The new Skoda Octavia RS iV is the first plug-in hybrid to be released from the Czech automaker’s high performance RS lineup
Mlada Boleslav, Czechia –
Skoda has given a first look at the new iteration of its high-performance version of the Octavia sedan, the RS iV.
Fitted with a 1.4-litre, 150hp turbo petrol engine and an 85-kW electric motor for a combined power output of 245hp, the car was originally set to make its debut at the now-cancelled 2020 Geneva Motor Show.
Skoda hasn’t said if there will be a purely petrol-powered version, but given its legendary cousin – the Volkswagen Golf GTI – will have both plug-in and petrol-only models, it’s likely.
The new RS is based on the fourth-generation Skoda Octavia and is fitted with progressive steering and sports suspension as standard. We covered the debut of the new fourth-gen, with its big jump in technology, here.
It will also have LED fog lights and black 18-inch alloy wheels, along with brake calipers painted in RS-typical red. 19-inch wheels are available as an option. The Skoda grille, air curtains, diffuser on the vRS-specific front apron, aeroflaps, diffuser on the rear apron and window frames all come in black. The hatchback version of the car sports a black RS rear spoiler. On the estate, the roof spoiler matches the car colour.
Power from the electric and turbo petrol engine is transmitted to the front wheels through the VW group’s proven 6-speed DSG. The 0 to 100km/h dash is accomplished in 7.3 seconds. A modest number these days, but with a maximum torque rating of 400Nm it should prove to be a quick car in urban cut-and-thrust driving.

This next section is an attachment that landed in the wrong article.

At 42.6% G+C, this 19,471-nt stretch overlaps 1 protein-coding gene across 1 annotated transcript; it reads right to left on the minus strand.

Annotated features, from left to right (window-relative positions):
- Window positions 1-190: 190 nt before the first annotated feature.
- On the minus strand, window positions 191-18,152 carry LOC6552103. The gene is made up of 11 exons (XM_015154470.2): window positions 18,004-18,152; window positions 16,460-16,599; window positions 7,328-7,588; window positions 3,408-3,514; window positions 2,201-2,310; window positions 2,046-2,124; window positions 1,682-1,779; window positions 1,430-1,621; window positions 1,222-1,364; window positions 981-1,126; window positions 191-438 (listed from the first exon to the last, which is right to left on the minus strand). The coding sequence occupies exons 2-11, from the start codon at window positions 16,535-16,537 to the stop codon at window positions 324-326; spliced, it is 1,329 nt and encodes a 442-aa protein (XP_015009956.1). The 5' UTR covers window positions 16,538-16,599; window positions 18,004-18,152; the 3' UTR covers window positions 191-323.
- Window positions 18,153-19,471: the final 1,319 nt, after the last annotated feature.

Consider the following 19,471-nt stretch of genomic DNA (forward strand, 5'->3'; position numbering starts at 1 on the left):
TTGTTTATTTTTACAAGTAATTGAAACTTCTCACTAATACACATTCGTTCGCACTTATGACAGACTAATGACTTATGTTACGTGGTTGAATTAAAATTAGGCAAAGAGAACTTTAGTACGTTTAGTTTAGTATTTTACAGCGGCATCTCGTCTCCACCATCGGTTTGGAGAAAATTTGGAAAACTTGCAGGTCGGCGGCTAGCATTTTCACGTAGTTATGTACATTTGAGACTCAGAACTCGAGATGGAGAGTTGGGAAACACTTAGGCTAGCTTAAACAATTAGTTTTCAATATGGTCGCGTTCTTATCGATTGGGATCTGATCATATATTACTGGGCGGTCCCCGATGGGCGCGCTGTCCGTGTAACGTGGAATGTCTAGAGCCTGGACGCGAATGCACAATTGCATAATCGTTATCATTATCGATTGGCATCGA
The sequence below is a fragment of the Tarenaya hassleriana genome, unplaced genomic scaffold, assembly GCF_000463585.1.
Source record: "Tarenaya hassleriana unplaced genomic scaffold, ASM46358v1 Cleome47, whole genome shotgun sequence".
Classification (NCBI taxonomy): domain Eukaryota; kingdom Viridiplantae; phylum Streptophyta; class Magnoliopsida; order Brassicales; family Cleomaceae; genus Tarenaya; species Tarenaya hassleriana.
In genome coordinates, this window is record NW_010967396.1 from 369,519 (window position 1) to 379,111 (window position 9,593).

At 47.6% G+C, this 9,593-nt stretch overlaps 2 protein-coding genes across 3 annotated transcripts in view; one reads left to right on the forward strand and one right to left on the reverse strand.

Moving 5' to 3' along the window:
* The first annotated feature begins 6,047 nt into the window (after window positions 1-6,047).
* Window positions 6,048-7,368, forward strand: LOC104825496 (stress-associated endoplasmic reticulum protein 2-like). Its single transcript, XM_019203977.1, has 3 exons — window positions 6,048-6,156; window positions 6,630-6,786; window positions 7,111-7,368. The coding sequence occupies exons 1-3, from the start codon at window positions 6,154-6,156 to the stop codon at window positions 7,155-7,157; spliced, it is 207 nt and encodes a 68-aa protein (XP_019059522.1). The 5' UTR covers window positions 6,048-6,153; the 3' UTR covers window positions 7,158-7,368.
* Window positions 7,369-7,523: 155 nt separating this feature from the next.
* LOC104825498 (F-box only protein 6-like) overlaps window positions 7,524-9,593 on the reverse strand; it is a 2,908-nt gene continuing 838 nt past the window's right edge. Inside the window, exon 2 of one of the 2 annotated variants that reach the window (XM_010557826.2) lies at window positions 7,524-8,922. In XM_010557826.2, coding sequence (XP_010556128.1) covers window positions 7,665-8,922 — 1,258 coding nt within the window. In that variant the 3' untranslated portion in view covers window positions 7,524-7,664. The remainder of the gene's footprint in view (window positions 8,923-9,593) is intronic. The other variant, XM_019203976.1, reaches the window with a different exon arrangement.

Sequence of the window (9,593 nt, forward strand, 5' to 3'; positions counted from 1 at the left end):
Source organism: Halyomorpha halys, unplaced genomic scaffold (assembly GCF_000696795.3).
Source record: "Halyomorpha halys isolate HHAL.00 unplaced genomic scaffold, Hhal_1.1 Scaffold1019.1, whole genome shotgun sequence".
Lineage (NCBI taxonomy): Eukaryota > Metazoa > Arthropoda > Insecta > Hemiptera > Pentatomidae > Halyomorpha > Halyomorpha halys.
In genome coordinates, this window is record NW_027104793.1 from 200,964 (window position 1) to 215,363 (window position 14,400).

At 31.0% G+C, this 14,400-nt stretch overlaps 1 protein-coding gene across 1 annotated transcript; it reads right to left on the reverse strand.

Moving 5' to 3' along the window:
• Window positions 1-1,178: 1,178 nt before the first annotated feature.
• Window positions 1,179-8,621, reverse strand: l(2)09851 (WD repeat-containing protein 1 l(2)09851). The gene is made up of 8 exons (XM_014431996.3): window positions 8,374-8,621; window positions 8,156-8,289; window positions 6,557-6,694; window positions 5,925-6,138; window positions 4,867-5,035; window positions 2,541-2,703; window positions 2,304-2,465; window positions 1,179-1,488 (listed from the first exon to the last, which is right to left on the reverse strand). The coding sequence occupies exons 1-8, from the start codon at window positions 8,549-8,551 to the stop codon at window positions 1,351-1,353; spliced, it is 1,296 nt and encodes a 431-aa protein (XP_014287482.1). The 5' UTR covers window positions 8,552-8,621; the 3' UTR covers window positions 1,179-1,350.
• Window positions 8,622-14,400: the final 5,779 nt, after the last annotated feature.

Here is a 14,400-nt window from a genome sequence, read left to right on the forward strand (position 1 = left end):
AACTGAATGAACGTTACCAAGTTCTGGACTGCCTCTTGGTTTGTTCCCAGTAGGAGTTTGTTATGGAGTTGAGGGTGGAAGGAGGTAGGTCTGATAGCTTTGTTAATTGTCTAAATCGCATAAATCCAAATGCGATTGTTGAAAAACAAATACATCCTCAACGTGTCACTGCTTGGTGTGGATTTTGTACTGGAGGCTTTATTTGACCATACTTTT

The 13kWh lithium-ion battery gives the car a 60km all-electric range.
There are also two mild hybrid versions of the Skoda Octavia making their debut at the same time. Labeled by Skoda as e-TEC engines, they are a three-cylinder 1.0 TS engine developing 110hp and a four-cylinder 1.5 TSI engine putting out 150hp. Both make use of a 48-volt belt-driven starter motor and a 48-volt lithium-ion battery with a capacity of 0.6 kWh.
Mild hybrid technology enables energy to be recovered when braking so that it can be stored in the 48-volt battery. This energy is used to support the combustion engine by providing it with an electrical boost of up to 50 Nm and, depending on the situation, makes it possible for the engine to switch off completely, letting the vehicle coast.
Local distributor Skoda Centre Singapore has stated that as the cars have just been unveiled, there are still no plans on whether or not they will be available in Singapore.
Given the recent push towards cleaner emissions and in the view that many other competitor brands already have mild hybrids in their lineup here, we think that at least one of the mild hybrid Octavia variants will make their way to Singapore before then end of 2020.